Alright, installation first and no levers needed, of course, with a fit that's tight enough on a set of 28mm internal width Roval wheels that it both required the proper technique and aired up instantly without any tricks. No removing the valve core, no soapy water, and no air loss. In fact, they held bang-on 20 PSI overnight; no sealant bleeding and no bubbles. They're true to width, too, measuring exactly 2.375'' wide. Once mounted, they look incredibly square compared to rubber with a rounder cross-section, like those from Schwalbe.
For comparison's sake, here's a completely unscientific bunch of numbers: From the center of the tread to the top of a cornering lug measures about 6mm of drop, whereas a Baron or Minion is 10 to 12mm. So yeah, a much more square cross-section than many other tires.
You're probably not here to read about the TRSr's climbing performance, but here it is regardless, summed up in one word: Somuchtraction. They're not exactly sporty feeling, sure, but if we're only talking about climbing grip, these things might be the most impressive tire around. A handful of tricky "first ascents" were cleaned with the TRSr tire on Guerrilla Gravity's Smash, ascents that had previously doled out frustrating dabs left, right, and center.
Time to descend. In steep, loose, dry conditions, the TRSr might be unbeatable so long as you're happy with a square-shaped profile that offers a different kind of feel compared to something rounder. Traction can be more on/off when talking about such a defined cornering edge, but it was pretty much always 'on' when conditions weren't sloppy. Timed runs on the same steep five-minute trail averaged out to them being consistently between 5 to 6-seconds quicker Minions, which was a bit of surprise. That's an average taken from dozens of runs over countless rides, but all in the dry. When gravity was doing the work, you could brake later and harder than when on Minions, and they roll quicker than a Magic Mary, too.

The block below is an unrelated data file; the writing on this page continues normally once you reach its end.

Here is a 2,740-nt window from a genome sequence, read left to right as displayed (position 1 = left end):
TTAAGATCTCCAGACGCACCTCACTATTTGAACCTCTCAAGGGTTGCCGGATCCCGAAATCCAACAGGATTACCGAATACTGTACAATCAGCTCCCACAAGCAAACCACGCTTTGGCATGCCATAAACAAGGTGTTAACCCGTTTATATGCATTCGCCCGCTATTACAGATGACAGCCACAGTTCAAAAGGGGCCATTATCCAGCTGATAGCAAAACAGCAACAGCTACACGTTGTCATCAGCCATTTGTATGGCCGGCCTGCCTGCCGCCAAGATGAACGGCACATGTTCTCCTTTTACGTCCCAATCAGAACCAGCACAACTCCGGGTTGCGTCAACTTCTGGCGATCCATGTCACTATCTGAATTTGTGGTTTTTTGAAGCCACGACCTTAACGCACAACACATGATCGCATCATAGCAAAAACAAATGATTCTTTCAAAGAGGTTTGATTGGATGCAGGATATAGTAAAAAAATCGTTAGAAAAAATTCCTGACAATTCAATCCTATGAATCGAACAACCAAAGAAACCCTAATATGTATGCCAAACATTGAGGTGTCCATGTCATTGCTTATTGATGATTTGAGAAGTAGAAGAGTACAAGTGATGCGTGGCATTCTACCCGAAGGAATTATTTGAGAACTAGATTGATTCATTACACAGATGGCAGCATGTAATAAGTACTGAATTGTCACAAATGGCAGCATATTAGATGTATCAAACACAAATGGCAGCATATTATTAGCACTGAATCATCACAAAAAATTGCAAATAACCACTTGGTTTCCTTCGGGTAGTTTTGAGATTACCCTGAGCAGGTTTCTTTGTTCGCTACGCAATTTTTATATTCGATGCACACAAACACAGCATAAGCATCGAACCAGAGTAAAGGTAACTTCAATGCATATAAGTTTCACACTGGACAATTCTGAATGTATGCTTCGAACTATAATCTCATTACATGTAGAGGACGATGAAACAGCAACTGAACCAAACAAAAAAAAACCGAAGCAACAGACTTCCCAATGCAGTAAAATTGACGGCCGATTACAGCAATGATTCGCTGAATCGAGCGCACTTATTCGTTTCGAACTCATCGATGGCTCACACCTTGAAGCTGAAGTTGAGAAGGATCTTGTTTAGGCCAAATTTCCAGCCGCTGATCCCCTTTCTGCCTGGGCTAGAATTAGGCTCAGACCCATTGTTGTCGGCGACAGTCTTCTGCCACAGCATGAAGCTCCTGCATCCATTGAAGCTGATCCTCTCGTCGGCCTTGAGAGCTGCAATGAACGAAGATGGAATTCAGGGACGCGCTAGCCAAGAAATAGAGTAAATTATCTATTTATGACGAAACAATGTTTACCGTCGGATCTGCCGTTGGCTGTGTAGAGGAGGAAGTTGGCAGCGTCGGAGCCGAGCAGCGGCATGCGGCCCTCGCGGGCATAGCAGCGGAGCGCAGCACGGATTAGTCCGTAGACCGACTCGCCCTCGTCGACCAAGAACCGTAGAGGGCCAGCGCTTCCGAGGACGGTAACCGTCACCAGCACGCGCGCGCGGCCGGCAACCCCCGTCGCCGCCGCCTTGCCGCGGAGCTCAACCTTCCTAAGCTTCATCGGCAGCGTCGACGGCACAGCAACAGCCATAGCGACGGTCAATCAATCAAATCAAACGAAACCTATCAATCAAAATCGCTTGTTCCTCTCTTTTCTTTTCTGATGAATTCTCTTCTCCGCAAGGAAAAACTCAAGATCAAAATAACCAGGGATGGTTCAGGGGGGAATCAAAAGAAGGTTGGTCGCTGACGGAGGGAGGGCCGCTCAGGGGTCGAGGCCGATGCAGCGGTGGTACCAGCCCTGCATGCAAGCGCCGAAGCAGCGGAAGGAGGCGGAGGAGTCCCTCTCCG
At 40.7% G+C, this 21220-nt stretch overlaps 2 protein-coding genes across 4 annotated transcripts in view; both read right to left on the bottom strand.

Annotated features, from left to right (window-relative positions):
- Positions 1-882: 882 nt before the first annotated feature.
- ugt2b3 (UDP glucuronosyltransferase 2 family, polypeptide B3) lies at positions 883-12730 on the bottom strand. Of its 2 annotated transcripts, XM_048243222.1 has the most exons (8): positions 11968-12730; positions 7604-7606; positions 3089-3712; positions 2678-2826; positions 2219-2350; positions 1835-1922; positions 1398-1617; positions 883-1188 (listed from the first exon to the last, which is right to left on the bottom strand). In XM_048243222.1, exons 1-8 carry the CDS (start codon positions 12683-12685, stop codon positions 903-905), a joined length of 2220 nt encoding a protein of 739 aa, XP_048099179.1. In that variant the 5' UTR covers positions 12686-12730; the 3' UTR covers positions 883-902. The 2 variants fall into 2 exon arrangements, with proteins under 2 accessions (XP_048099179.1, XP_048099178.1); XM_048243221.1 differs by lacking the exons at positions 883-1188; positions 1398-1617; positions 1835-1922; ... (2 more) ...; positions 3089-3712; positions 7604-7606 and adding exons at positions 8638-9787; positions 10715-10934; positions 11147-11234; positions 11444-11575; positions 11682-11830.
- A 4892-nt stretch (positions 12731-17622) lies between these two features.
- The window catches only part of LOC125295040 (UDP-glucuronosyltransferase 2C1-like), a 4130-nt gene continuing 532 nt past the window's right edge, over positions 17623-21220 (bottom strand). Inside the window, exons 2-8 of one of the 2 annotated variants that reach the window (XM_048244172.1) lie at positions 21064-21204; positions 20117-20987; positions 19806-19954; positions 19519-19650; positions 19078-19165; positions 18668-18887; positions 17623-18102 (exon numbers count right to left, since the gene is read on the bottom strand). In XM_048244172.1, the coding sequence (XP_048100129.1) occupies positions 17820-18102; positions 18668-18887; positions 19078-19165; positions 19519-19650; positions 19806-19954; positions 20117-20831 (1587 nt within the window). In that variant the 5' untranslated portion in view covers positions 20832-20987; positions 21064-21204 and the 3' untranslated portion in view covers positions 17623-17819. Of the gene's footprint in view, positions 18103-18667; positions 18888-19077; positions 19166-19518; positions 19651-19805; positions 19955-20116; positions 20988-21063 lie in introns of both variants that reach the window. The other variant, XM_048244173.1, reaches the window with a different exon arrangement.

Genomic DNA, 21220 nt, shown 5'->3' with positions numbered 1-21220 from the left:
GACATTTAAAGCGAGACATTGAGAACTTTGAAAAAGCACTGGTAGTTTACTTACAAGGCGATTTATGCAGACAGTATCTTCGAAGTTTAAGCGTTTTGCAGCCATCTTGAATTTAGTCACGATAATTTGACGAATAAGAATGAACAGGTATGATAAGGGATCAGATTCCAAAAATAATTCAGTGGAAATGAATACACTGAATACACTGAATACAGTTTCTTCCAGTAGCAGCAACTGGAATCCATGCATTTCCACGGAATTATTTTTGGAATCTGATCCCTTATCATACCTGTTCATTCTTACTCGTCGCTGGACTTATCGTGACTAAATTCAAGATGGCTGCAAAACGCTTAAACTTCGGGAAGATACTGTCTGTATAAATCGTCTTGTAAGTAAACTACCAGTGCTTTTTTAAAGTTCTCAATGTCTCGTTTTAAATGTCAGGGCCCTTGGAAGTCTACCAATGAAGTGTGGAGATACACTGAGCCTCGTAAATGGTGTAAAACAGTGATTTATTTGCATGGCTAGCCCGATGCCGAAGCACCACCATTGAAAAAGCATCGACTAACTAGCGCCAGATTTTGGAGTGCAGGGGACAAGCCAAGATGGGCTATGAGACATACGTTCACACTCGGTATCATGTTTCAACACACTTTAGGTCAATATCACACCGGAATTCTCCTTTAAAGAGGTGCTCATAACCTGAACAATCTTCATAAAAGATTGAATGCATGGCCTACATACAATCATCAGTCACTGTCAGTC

With such prominent side lugs, some squirm was expected on hardpack, but that wasn't the case at all, with 21 - 23 psi proving to be the go-to pressures for the Smash and the terrain, and with zero burps to report. Cornering is more a matter of courage than traction, with that square edge finding purchase pretty much everywhere in the dry. In fact, they're as predictable as a tire with a rounder cross-section. Braking bite is solid, too, as they're on par with other full-sized burly tires out there.
Timed runs over many, many rides revealed that the TRS was consistently 5 to 6-seconds quicker than other, more common tires, but only in dry weather.
Things aren't so rosy when it's wet, though, with the tire often acting like it was over-inflated, even when it was run as low as 18 PSI. Weirdly, they felt stiff and unforgiving when conditions were muddy and slow and the ground was hard or covered in roots, which is in opposition of their dry weather performance. Swapping out to a set of Maxxis Minions, and then a set of Continenal Der Barons, further underlined this. To be fair, the Baron is probably the best (and least known) option when it's slimy, and the Minion is a decent all-around tire, but both are more predictable in the muck than the TRSr.
The other downside is their wear rate. While I'd stop short of half-jokingly calling them a qualifying tire, the photos you see here show them after just fifteen rides. Nope, these probably aren't your bike park tires, and that's not what they're intended for either. If that's what you need, look at the Plus compound. Pinkbike's Take